Oil rose by as much as 6.5 percent on Monday to an 18-month high after OPEC and some of its rivals reached their first deal since 2001 to jointly reduce output to try to tackle global oversupply.
On Saturday, producers from outside the Organization of the Petroleum Exporting Countries, led by Russia, agreed to reduce output by 558,000 bpd, short of the target of 600,000 bpd but still the largest contribution by non-OPEC ever.
That followed the Nov. 30 deal by OPEC to cut output by 1.2 million bpd for six months from Jan. 1, with top exporter Saudi Arabia cutting around 486,000 bpd to curb the supply glut that has dogged markets for two years.
Crude futures have rallied sharply, with U.S. futures gaining 23 percent since the middle of November as optimism that an agreement would be reached started to grow.
Brent crude futures were up $1.33, or 2.5 percent, at $55.66 per barrel by 2:36 p.m. ET (1936 GMT), having hit a session peak of $57.89, the highest since July 2015.
U.S. crude futures were up $1.33, or 2.6 percent, at $52.83 a barrel. They earlier touched $54.51, also a high going back to July 2015.
"Right now the market is kind of feeding on itself," said Gene McGillian, manager of market research at Tradition Energy in Stamford, Connecticut.
"The market could push another $1 to $2 up to $55, and Brent could go to about $60, but at that point there are some concerns that are going to start to cap the rally."
PVM Oil Associates strategist David Hufton noted that "as things stand today, no cuts have been made and production is in fact still rising." He said it was difficult to "justify the front-end price surge other than that is where the liquidity is and where speculative players, moving in herds, always prefer to place their bets."
For the deal to be effective, all parties must stick to their word.
Further, several of the non-OPEC countries are still increasing their production. Russia, for instance, does not expect to reach its target until April or May, and several other countries are expected to experience only natural declines, which will not necessarily affect the supply situation.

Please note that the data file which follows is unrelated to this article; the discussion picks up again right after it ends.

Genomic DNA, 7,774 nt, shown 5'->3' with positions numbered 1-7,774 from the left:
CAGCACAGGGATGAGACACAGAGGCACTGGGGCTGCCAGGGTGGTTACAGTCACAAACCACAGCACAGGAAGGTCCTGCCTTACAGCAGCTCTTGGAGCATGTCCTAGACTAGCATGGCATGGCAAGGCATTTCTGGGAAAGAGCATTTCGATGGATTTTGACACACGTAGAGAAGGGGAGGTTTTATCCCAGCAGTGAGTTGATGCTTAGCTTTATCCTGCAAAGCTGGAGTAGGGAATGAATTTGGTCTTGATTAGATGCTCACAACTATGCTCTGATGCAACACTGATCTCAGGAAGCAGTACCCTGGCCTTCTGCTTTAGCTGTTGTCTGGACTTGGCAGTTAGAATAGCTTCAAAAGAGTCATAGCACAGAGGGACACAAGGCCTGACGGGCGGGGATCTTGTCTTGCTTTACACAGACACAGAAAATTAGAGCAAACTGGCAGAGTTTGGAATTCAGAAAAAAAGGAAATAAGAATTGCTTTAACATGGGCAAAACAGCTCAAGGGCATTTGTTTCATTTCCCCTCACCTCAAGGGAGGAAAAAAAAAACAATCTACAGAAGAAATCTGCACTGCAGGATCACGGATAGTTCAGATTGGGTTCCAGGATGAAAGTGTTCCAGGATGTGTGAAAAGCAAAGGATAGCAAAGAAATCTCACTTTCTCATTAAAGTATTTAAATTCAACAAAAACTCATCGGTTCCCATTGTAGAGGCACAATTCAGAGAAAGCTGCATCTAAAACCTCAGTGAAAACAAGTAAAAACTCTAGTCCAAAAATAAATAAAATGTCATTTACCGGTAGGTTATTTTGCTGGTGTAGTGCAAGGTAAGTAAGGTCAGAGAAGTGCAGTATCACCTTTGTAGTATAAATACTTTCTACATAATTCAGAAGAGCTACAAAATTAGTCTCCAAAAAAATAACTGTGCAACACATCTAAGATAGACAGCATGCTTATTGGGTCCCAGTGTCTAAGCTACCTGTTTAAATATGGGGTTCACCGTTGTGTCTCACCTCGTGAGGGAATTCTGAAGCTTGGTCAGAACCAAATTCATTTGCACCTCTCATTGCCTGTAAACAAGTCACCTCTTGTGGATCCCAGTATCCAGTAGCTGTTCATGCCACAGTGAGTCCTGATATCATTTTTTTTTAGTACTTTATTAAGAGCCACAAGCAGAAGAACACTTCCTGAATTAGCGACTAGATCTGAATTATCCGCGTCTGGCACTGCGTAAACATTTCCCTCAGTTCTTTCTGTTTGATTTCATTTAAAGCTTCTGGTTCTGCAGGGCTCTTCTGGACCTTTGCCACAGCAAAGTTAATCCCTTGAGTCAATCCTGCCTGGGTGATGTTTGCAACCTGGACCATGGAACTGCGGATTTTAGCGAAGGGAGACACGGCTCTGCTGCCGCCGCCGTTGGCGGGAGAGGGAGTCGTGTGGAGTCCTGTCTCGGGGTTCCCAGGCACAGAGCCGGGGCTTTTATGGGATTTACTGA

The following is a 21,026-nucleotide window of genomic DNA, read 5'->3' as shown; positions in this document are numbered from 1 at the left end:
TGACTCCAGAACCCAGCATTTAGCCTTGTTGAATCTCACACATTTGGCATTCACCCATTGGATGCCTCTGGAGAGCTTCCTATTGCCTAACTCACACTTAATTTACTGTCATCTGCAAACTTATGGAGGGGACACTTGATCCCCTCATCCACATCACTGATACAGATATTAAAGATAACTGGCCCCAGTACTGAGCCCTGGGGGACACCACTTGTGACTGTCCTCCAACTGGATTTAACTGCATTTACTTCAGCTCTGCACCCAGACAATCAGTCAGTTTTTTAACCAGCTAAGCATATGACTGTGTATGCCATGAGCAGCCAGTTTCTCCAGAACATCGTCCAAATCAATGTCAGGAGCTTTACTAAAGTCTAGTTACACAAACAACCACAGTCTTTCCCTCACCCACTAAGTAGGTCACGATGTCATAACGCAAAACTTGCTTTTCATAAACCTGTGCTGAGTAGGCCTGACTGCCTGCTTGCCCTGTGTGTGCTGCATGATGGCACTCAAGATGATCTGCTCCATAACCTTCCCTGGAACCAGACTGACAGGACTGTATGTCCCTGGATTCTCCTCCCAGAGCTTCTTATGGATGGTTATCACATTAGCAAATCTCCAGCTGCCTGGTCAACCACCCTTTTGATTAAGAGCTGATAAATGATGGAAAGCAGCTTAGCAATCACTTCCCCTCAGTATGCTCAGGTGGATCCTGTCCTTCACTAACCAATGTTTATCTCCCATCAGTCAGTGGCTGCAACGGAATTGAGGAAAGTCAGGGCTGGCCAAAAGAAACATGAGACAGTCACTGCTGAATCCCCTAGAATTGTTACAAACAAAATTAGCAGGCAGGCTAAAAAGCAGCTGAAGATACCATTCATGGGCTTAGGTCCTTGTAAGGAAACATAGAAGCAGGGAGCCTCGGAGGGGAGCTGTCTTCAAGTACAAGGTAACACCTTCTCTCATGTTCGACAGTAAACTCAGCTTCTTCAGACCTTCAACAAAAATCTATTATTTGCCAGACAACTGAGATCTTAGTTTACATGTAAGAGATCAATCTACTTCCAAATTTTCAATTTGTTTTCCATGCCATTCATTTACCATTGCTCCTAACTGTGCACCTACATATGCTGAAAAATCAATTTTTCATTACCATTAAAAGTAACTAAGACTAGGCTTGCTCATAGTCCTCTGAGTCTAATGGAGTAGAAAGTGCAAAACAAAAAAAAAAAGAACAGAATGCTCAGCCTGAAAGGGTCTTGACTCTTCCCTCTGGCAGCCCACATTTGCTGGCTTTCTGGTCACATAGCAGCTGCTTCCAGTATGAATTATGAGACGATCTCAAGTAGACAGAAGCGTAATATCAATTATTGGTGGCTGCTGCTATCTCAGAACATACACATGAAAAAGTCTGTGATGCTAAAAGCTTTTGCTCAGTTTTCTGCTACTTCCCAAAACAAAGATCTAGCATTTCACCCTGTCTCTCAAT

"We believe that the observation of the OPEC-11 and non-OPEC 11 production cuts is required to sustainably support... oil prices to our 1H17 WTI price forecast of $55 a barrel," Goldman Sachs said.
"This forecast reflects an effective 1.0 million barrels per day (bpd) cut vs. the 1.6 million bpd announced cut and greater compliance to the announced cuts is therefore an upside risk to our forecasts."
Goldman Sachs forecast full compliance would be worth an extra $6 per barrel to its price forecast.
Higher prices also raise the chances of other producers boosting output, particularly U.S. shale operators.
Rig counts have grown steadily in recent months in the United States. U.S. production remains about one million bpd below its peak of 9.6 million reached in 2015, according to U.S. Energy Department data.
"There are too many moving parts for OPEC's new policy to be sustainable in the long term. The strategy is bound to overshoot, in our view. leading to lower prices in the second half of next year," Barclays said in a note on Monday.